• Compass has raised $50 million at a reported valuation of $800 million to fuel its expansion. 
  • The startup may acquire brokerages across the country as part of its expansion strategy. 
  • Compass is almost certainly expanding to Atlanta, Boston, Chicago, Dallas, Houston, the Hamptons, Los Angeles, Philadelphia, Phoenix, San Diego, San Francisco and Seattle, according to its CEO. 

New York City-based Compass, a tech-focused brokerage that’s grown rapidly thanks to generous funding from investors, has raised an additional $50 million at a reported valuation of $800 million to further fuel its expansion into new markets — an effort that could include gobbling up brokerages across the country.

The brokerage has already pushed out of New York City into Washington, D.C., and Miami, and CEO Robert Reffkin tells Inman that Compass is almost definitely expanding to Atlanta, Boston, Chicago, Dallas, Houston, the Hamptons, Los Angeles, Philadelphia, Phoenix, San Diego, San Francisco and Seattle.

The firm could carve out a presence in those markets by either launching with a “great manager,” launching with a “great agent” or acquiring a local brokerage.

Robert Reffkin and Ori Allon.

Robert Reffkin (left) and Ori Allon.

Compass used the last strategy to plant roots in Washington, D.C., snapping up Lindsay Reishman Real Estate in late 2014. It’s since tripled that office’s agent count to 80, and it claims to have been ranked the No. 1 sales office in its region as measured by dollar volume of properties bought and sold.

Last month, Compass also announced it had set up shop in Miami.

Ori Allon, founder and executive chairman of Compass, attributes Compass’ success in D.C. to the firm’s “first-class client serve, unrivaled technology and our ability to transform data into actionable intelligence.”

Compass envisions providing that intelligence “to players across the real estate value chain,” including, Reffkin says, mortgage bankers, real estate developers, real estate investors and actuaries.

Compass casts its proprietary technology for real estate agents as core to its success. Reffkin said examples include:

  • A valuation and comparable analysis tool that allows agents to “value properties better than any tool in the country.”
  • A listing strategy tool that provides insights into what month is best to list a property and the best pricing strategy by month.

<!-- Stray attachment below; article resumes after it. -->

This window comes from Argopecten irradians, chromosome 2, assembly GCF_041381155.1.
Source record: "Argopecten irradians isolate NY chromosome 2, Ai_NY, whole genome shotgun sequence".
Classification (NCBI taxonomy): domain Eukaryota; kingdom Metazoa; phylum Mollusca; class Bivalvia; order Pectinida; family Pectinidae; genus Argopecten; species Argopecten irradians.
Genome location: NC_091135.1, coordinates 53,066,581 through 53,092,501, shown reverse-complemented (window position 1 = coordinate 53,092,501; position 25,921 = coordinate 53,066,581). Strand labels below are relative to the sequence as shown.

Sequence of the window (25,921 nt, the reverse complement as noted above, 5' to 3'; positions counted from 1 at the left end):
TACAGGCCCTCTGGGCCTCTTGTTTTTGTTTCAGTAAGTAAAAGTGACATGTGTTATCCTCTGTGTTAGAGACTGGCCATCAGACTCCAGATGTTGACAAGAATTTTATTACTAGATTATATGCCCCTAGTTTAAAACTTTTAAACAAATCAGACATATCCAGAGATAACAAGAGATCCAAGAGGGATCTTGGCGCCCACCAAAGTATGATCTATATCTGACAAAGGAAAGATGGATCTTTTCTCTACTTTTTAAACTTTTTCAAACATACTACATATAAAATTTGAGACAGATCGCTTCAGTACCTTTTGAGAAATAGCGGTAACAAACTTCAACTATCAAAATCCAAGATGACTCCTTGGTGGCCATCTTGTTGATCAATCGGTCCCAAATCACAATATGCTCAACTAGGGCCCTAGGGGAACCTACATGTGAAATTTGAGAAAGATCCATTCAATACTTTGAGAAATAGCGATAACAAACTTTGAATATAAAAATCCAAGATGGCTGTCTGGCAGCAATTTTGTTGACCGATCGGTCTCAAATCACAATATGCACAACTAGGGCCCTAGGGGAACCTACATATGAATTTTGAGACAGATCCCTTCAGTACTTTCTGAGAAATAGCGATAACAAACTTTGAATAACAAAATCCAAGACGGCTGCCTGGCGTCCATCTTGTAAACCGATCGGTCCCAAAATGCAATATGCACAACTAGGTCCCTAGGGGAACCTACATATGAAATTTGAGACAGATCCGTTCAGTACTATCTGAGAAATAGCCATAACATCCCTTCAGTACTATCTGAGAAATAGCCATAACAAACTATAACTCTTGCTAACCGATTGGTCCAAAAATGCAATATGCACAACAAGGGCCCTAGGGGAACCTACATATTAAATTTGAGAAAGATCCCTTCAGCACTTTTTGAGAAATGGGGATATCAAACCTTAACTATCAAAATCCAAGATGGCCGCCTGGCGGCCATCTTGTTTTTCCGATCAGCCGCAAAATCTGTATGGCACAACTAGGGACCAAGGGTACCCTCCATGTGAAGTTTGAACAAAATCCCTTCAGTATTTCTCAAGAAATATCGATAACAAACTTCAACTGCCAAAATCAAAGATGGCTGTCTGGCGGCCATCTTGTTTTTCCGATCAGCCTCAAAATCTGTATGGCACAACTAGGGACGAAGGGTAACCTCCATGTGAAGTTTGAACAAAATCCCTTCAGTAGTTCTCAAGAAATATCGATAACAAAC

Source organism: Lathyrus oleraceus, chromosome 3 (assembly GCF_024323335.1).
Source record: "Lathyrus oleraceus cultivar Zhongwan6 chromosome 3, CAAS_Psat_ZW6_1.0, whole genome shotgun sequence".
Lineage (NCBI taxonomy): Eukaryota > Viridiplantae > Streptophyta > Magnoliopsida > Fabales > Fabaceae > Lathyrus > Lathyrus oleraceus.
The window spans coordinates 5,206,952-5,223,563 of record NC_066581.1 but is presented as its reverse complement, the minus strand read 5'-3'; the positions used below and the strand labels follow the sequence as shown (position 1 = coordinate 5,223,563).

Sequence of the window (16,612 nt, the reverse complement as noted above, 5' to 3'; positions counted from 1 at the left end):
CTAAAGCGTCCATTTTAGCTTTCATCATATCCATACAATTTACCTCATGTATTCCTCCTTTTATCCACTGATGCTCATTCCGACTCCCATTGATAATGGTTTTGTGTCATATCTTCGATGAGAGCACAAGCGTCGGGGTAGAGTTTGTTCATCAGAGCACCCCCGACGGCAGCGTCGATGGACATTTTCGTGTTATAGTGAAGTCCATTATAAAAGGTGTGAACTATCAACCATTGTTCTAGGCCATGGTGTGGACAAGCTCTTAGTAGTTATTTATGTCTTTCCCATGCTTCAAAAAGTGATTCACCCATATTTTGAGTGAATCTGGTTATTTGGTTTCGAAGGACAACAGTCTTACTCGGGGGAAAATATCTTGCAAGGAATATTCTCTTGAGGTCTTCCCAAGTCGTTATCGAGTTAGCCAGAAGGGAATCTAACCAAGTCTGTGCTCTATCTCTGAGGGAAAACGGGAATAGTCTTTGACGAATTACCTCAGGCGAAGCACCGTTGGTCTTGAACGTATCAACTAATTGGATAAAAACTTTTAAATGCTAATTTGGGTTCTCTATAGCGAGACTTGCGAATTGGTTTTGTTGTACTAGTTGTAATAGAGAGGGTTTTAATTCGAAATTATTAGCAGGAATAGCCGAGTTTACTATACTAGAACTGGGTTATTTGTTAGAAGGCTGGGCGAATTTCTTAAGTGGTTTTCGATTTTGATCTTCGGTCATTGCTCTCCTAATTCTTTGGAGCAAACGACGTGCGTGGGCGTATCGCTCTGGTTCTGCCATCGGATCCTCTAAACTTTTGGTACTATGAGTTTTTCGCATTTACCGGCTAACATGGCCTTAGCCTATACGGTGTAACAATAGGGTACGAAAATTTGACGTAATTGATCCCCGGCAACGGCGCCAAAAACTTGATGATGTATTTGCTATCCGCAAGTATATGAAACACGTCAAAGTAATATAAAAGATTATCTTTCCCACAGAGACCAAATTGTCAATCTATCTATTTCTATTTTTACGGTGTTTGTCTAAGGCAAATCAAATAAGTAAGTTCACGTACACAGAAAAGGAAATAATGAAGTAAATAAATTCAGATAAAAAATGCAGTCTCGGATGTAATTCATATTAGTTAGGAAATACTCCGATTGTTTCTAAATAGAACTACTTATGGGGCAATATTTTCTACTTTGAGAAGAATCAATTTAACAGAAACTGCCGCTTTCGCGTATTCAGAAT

• An open house and “show sheet” tool that allows agents to create “high-quality collateral in seconds, not hours.”

“The focus of our tools is to save agents time and provide them with analysis that makes them better advisers,” Reffkin said.

Compass reportedly might consider licensing some of this technology to brokerages in some regions, Allon told TechCrunch. Some firms have offered Compass tens of millions for the right to use its platform, he claims.

“We could potentially license tech to markets where we might not go, but I don’t want to do that yet,” Allon told TechCrunch. “We still have places where we would like to go.”

Compass’ focus on technology invites comparisons to Redfin, another brokerage that’s raised more than $100 million.

But while Compass may have closely resembled Redfin early on, Compass quickly shed some of the hallmarks of Redfin’s business model.

Compass stopped employing salaried agents (in favor of hiring agents as contractors instead), paying bonuses based on customer satisfaction (in favor of paying agents based solely on commission) and offering discount listing fees shortly after launching.

Based on their gravitation toward a more traditional model, some other high-tech brokerages have similarly appeared to recognize the merits of some conventional brokerage practices (see Inman’s special report on hybrid brokerages), even Redfin to some degree.

Redfin has found that increasing its commission rate does not impact demand for its services, meaning the brokerage could theoretically boost profits if it charged going rates to match its competitors. Nonetheless, Redfin says it has resisted raising its fees in order to stay true to its mission of putting the customer first.

Compass said its “continued to experience explosive growth in New York City” by doubling its exclusive listings to over $1 billion, securing $2.5 billion in new development and more than doubling its agent count this year.

Compass’ funding round was led by Institutional Venture Partners (IVP), and also included investments from existing backers such as Thrive Capital; Founders Fund; 406 Ventures; Advance Publications Inc. (the parent company of Condé Nast); Kenneth Chenault, CEO of American Express; and Marc Benioff, founder and CEO of Salesforce.com.

Compass’ latest funding round follows the startup’s $40 million round in July 2014 and brings the its total funding to $123 million.

Email Teke Wiggin.

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